Report: Fintech gender diversity and the unshifting pay chasm

Over the past few years industries and governments have prioritized diversity and rectifying gender-related pay disparities, but a recent bobsguide survey suggests much is to be done within the fintech sector. The survey – carried out in March this year – revealed perceptions among participants of a gap in the ratio of males to females …

by | May 21, 2019 | bobsguide

Over the past few years industries and governments have prioritized diversity and rectifying gender-related pay disparities, but a recent bobsguide survey suggests much is to be done within the fintech sector.

The survey – carried out in March this year – revealed perceptions among participants of a gap in the ratio of males to females in the workplace, a disparity in salary between genders, and failed attempts by firms to encourage diversity.

50% of 140 respondents said their company did not actively encourage a gender balance and 42% pointed to a disparity in salary between genders. 30% said the disparity in salary could be more than 30%. As many as 79% said their company has no gender diversity policy and men outnumber women by a 60:40 ratio.

The imbalance may be bred into the market right from the offing: a February report published by the British Business Bank found that for every £1 of venture capital investment poured into UK startups, less than 1p goes to firms led by women. It could take 25 years for all-female teams to reach just 10% of all deals, according to the report.

This lack of investment in women-led business perpetuates the current gender imbalance in fintech, according to Deniz Johnson, co-organizer of the Boston fintech community.

“The venture capital environment is actually where you see the biggest gender gap, and that results in very little investment in female entrepreneurs. So, it becomes a vicious cycle,” she says. “If the VC have more women in their decision-making process, like their partners, they tend to invest more in women-owned businesses, that leads to more female founders, and more start-ups with female co-founders.”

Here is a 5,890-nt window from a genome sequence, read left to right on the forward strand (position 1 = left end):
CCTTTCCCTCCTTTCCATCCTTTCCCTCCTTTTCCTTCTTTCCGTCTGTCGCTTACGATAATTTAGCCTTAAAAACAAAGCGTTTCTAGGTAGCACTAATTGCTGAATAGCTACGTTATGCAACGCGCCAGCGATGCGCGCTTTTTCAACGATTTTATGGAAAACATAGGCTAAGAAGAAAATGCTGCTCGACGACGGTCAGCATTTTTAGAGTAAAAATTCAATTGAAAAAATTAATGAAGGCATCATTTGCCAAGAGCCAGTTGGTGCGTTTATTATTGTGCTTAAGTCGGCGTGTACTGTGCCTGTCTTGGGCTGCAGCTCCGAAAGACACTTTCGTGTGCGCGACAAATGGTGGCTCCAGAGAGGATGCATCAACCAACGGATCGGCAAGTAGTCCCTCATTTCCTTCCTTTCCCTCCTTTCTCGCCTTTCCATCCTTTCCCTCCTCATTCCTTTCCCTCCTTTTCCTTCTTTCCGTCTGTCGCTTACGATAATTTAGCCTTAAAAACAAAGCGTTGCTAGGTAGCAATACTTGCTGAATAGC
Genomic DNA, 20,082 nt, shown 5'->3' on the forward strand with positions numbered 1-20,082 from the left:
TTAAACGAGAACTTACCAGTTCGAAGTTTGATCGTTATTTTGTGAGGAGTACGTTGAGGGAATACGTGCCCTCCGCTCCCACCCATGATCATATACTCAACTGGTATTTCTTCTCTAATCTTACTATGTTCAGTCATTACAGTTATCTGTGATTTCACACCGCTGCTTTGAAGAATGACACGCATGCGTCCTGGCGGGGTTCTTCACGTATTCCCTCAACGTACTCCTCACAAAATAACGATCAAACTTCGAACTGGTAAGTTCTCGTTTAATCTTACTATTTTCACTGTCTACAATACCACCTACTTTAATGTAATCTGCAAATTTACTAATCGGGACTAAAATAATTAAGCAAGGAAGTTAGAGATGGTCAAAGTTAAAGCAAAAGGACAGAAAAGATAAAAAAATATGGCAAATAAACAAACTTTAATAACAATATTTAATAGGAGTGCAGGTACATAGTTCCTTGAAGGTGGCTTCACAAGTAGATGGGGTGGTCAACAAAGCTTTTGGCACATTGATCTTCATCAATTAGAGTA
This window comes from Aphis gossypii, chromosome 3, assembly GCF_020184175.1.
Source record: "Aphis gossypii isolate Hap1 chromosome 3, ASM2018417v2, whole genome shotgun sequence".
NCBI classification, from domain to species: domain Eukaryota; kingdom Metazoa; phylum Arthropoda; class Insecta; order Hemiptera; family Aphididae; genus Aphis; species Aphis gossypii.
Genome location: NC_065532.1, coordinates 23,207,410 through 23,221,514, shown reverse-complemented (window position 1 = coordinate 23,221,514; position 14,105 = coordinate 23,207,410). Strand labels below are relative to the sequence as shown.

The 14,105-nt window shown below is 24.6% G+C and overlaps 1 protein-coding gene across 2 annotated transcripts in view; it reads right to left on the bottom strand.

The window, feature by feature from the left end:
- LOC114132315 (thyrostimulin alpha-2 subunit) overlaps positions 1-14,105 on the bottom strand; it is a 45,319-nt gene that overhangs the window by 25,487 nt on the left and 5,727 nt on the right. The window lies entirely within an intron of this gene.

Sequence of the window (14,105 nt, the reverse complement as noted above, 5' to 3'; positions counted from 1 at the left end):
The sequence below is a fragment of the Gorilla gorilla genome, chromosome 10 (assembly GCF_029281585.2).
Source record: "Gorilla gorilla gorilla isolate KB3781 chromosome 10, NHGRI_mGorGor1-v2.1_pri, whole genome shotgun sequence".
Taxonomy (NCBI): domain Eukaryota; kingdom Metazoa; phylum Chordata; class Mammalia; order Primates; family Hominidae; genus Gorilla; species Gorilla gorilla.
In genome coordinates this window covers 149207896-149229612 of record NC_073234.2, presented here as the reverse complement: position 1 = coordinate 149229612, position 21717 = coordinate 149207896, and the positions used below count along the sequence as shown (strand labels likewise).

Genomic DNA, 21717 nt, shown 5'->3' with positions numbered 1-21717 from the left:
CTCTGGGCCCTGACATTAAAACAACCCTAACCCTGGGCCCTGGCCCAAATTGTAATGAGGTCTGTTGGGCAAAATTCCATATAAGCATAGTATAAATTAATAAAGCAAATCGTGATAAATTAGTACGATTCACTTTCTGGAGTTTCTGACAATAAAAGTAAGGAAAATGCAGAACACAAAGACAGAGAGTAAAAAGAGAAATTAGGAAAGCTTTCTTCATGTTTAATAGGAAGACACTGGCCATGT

The results of the bobsguide survey reflect the wider financial services community, where gender inequalities are even more pronounced. Megan Butler director of supervision for investment, wholesale and specialist at the UK’s Financial Conduct Authority (FCA), stated in March last year that the regulator was aware of financial services firms which had a 50% gender salary disparity and 80% for bonuses.

“On current trends, financial services globally will not reach 50% female executive committee representation until around 2107,” said Butler.

And it’s not just the private sector. In a speech earlier this month, the Bank of England (BoE)’s deputy governor and chief operating officer Joanna Place highlighted that the mean gender pay gap at the BoE currently sits at 20.2% in favor of males, albeit down from 21% in 2017. In November, the FCA stated its mean gender pay gap was 18.5% with a mean bonus gender gap was 20.6%. The Old Lady aims to rectify things however, with Place discussing a plan to have 35% of senior roles filled by women at the central bank by 2020.

‘Non financial’ misconduct

Last year, the FCA received 64 reports of non-financial misconduct – which includes discrimination and sexual harassment – up from 20 year on year. As the regulator’s awareness of such misconducts are growing, so too are its ambitions to penalize those perpetrators.

“It should be clear by now that the FCA’s interest in diversity is not merely a matter of social justice, but a core part of how we assess culture in a firm,” said Christopher Woolard, the FCA’s executive director of strategy and competition at a conference in December.

Woolard went on to note that where the regulator had found an individual not to be fit and proper on the basis of their ‘non-financial’ conduct, “they were unable to take up or continue in their role.”

“And the way firms handle non-financial misconduct, including allegations of sexual misconduct, is potentially relevant to our assessment of that firm, in the same way that their handling of insider dealing, market manipulation or any other misconduct is,” said Woolard.

For William Hallatt, head of Herbert Smith Freehill’s regulatory practice in Asia, the financial services industry should be preparing for a bigger push by regulators towards better diversity and inclusion.

“We are moving to a new phase where it isn’t just about principles being applied to what you do, but it is actually about your day-to-day conduct being assessed almost on a real-time basis – particularly the day-to-day conduct of your managers, and how they instill the right culture in a firm. We started with rules-based regulation, we moved to principles-based regulation, and I think we are now moving to cultural accountability within the confines of regulation,” says Hallatt.